Image: Robert Bork
Charles Tasnadi  /  AP file
Former President Gerald Ford, left, introduces Supreme Court nominee Robert Bork in 1987. Bork's failed nomination spawned the verb “borked.”
updated 10/27/2005 6:41:36 PM ET 2005-10-27T22:41:36

Is “miered” the new “borked”?

Robert Bork’s failed nomination to the Supreme Court in 1987 spawned the verb “borked,” defined loosely as getting rejected in an unseemly, even unfair, manner.

Now there is talk online about whether Harriet Miers’ withdrawal of her nomination to the high court will give rise to the term “miered.”

While liberals led to the opposition to Bork, it was conservatives who brought down Miers’ nomination.

A contributor to The Reform Club, a right-leaning blog, wrote that to get “borked” was “to be unscrupulously torpedoed by an opponent,” while to get “miered” was to be “unscrupulously torpedoed by an ally.”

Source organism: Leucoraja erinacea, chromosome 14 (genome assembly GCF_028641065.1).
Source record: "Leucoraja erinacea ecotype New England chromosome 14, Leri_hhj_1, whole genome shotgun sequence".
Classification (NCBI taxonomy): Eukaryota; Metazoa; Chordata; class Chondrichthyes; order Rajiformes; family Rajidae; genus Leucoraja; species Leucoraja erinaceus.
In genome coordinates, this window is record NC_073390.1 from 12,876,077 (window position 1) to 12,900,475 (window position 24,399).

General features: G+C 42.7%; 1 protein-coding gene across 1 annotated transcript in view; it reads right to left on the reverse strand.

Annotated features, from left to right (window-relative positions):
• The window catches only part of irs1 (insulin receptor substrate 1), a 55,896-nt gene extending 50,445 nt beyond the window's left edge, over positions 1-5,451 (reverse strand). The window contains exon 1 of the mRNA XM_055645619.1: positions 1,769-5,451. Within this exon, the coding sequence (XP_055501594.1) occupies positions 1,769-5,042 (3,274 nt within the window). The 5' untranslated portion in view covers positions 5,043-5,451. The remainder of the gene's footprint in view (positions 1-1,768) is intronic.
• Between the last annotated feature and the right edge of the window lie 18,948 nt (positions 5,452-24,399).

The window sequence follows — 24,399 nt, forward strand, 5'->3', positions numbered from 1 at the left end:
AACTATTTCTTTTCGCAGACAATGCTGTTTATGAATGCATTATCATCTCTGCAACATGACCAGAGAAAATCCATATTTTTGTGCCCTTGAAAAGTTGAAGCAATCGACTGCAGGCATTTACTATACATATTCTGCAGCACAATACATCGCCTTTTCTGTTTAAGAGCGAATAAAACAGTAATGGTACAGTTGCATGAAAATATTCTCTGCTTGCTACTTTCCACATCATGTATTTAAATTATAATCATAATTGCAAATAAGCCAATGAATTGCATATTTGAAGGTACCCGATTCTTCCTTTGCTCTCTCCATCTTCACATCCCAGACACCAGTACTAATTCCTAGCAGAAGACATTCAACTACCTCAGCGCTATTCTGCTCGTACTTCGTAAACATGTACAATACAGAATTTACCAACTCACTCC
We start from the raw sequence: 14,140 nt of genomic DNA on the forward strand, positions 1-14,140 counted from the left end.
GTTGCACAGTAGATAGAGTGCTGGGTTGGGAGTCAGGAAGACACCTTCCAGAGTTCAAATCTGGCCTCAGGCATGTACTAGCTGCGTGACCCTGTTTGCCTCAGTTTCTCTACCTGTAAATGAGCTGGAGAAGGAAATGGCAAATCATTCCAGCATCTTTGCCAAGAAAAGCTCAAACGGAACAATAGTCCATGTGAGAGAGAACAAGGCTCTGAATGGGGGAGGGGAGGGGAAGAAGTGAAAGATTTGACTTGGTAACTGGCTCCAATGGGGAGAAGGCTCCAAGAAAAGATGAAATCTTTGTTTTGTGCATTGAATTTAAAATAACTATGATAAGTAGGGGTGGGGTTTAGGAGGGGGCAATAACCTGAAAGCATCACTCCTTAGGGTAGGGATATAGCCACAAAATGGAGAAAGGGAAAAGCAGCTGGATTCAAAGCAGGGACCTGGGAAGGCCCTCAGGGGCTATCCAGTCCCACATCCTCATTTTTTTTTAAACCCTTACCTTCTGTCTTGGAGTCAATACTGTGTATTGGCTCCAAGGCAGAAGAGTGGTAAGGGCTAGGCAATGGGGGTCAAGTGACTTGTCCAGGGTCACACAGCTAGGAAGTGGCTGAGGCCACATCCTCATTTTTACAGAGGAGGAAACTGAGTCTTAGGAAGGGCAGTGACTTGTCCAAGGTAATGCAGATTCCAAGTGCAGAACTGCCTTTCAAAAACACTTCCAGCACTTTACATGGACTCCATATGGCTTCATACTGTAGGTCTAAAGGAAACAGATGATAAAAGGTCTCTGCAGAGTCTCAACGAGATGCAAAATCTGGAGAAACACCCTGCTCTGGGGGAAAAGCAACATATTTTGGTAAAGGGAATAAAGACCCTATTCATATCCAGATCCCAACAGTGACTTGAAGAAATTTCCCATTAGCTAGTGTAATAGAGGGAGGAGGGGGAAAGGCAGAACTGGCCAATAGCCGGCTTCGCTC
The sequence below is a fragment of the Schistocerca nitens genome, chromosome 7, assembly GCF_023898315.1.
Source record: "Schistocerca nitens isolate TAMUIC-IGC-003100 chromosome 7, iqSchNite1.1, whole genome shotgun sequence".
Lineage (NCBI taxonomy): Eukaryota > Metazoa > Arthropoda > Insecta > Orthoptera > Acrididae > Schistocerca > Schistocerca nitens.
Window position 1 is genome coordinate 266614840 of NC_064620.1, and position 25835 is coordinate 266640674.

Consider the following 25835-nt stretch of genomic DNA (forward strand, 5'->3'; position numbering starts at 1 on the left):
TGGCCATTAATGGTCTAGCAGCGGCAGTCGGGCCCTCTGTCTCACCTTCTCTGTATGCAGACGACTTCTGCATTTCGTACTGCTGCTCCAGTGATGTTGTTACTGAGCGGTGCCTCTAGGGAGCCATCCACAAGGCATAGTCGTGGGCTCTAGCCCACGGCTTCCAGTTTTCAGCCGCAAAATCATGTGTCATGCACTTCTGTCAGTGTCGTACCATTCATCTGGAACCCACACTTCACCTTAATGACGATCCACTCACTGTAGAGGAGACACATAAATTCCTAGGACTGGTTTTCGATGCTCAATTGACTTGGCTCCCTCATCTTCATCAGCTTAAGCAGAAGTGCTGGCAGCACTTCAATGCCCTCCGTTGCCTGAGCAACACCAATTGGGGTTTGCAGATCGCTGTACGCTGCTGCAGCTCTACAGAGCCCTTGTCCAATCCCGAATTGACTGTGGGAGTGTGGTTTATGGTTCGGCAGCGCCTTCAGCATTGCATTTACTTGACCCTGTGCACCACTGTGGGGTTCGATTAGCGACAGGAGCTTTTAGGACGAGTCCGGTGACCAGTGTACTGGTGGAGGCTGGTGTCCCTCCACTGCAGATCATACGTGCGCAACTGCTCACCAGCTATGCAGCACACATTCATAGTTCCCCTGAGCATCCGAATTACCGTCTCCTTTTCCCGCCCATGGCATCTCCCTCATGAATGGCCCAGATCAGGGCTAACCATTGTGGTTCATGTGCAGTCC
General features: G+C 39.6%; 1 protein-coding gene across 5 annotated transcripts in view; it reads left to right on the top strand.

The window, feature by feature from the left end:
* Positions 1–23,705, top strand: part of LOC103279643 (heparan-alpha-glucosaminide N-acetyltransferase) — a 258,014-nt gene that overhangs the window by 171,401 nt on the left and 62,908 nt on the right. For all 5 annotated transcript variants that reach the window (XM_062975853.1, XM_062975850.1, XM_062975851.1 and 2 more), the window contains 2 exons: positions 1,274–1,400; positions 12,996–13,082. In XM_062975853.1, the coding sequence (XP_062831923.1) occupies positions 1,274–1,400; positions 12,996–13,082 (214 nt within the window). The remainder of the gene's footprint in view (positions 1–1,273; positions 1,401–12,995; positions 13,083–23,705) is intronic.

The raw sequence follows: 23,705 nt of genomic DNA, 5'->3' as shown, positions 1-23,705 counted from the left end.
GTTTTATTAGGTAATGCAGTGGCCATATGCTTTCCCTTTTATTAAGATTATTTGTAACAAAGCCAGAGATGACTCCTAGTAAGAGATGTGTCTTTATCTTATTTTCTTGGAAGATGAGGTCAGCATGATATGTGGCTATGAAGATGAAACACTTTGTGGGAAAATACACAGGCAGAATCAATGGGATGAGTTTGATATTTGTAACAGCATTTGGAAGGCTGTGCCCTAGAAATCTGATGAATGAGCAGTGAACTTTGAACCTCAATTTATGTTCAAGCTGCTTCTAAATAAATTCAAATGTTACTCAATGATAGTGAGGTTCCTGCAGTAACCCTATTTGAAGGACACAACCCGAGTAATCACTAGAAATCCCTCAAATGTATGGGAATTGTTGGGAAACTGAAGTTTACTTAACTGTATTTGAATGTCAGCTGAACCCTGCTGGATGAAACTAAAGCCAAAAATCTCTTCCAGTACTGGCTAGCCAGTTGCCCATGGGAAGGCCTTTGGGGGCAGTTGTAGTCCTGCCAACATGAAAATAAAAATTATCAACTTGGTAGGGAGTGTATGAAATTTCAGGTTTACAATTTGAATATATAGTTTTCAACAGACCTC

S.T. Karnick, co-editor of The Reform Club, elaborated.

“If you have a president who is willing to instigate a big controversy, the prospect of being ‘borked’ will be the major possibility,” he said. “But if you have a president who is always trying to get consensus, then it’s much more likely that nominees will get ‘miered.”’

On The National Review Online, a conservative site, a contributor suggested that “to mier” means “to put your own allies in the most untenable position possible based upon exceptionally bad decision-making.”

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